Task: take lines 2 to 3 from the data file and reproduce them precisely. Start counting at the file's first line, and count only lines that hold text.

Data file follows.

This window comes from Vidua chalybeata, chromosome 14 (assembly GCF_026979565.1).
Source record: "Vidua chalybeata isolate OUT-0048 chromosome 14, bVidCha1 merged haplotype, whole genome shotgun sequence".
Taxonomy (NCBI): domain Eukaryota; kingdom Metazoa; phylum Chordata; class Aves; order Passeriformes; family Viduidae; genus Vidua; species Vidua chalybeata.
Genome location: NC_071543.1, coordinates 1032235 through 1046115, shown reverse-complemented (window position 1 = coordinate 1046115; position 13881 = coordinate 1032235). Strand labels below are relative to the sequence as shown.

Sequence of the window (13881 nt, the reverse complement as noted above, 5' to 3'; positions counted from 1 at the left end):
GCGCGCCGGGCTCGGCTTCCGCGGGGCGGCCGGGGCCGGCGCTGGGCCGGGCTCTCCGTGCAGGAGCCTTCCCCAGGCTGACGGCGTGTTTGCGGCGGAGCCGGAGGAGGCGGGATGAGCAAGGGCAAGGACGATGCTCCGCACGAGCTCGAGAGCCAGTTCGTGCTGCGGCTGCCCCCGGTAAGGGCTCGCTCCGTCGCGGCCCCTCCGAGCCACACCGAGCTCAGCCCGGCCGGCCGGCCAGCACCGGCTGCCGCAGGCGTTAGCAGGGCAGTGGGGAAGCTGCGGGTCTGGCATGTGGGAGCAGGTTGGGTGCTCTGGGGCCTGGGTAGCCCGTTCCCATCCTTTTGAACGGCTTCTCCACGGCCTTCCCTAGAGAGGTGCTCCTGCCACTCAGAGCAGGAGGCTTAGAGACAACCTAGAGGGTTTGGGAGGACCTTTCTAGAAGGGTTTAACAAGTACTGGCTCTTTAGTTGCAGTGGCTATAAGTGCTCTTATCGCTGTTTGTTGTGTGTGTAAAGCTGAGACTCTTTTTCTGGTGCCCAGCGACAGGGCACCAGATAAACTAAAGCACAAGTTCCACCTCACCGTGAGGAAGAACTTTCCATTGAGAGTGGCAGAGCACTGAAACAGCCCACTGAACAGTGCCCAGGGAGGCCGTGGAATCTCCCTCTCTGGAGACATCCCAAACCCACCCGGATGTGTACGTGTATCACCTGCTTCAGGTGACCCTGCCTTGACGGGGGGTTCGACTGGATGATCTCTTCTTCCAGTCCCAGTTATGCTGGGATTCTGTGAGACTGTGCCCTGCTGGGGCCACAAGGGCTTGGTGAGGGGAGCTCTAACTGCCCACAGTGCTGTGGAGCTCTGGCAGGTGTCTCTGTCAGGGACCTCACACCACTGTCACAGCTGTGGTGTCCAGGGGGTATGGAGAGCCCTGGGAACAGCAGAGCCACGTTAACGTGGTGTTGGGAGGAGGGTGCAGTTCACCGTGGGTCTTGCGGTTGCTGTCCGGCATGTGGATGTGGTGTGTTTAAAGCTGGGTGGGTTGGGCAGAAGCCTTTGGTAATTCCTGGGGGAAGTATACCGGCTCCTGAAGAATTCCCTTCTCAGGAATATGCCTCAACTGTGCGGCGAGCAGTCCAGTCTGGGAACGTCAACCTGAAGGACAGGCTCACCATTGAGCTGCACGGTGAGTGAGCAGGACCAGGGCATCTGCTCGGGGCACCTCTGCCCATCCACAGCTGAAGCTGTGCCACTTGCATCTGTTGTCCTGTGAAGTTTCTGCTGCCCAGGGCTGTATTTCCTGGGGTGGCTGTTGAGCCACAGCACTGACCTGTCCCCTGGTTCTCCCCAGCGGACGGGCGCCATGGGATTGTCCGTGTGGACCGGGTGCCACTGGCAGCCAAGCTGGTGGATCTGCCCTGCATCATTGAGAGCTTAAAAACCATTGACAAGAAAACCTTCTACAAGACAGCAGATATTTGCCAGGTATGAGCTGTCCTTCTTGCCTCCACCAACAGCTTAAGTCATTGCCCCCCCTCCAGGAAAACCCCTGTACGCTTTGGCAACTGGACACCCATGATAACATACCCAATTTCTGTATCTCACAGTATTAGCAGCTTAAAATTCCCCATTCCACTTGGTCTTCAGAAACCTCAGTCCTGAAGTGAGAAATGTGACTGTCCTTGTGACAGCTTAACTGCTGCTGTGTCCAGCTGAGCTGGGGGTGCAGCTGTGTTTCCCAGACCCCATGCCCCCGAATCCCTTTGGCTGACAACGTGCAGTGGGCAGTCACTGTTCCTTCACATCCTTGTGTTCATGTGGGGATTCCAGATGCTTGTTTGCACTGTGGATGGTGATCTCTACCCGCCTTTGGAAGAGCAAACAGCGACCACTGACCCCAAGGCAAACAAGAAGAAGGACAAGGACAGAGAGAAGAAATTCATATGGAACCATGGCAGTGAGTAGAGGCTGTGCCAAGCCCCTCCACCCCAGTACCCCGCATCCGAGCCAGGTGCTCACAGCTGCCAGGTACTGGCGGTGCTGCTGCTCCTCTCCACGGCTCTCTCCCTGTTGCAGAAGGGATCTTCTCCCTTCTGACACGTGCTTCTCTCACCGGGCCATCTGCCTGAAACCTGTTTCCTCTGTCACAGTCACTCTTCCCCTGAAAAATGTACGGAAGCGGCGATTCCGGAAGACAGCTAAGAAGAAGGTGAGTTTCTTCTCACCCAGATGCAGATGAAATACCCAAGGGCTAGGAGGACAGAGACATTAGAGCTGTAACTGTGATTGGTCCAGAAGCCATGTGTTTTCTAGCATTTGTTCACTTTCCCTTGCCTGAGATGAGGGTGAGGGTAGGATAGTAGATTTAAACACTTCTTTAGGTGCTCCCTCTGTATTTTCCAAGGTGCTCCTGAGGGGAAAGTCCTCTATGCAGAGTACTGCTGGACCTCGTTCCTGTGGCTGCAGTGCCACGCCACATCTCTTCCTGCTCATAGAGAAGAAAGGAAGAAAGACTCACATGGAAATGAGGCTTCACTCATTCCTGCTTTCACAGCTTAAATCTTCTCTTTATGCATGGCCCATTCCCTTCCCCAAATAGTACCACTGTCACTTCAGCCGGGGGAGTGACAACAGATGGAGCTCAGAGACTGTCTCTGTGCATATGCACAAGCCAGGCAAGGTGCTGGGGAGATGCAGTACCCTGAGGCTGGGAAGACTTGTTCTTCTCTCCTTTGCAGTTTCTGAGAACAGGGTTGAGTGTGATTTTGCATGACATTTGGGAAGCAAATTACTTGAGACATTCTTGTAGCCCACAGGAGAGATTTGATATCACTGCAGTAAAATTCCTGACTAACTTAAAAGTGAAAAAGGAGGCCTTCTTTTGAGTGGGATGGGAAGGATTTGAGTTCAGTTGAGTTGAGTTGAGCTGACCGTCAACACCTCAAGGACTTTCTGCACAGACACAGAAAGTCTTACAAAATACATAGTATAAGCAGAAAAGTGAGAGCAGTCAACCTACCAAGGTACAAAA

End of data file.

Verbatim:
Source record: "Vidua chalybeata isolate OUT-0048 chromosome 14, bVidCha1 merged haplotype, whole genome shotgun sequence".
Taxonomy (NCBI): domain Eukaryota; kingdom Metazoa; phylum Chordata; class Aves; order Passeriformes; family Viduidae; genus Vidua; species Vidua chalybeata.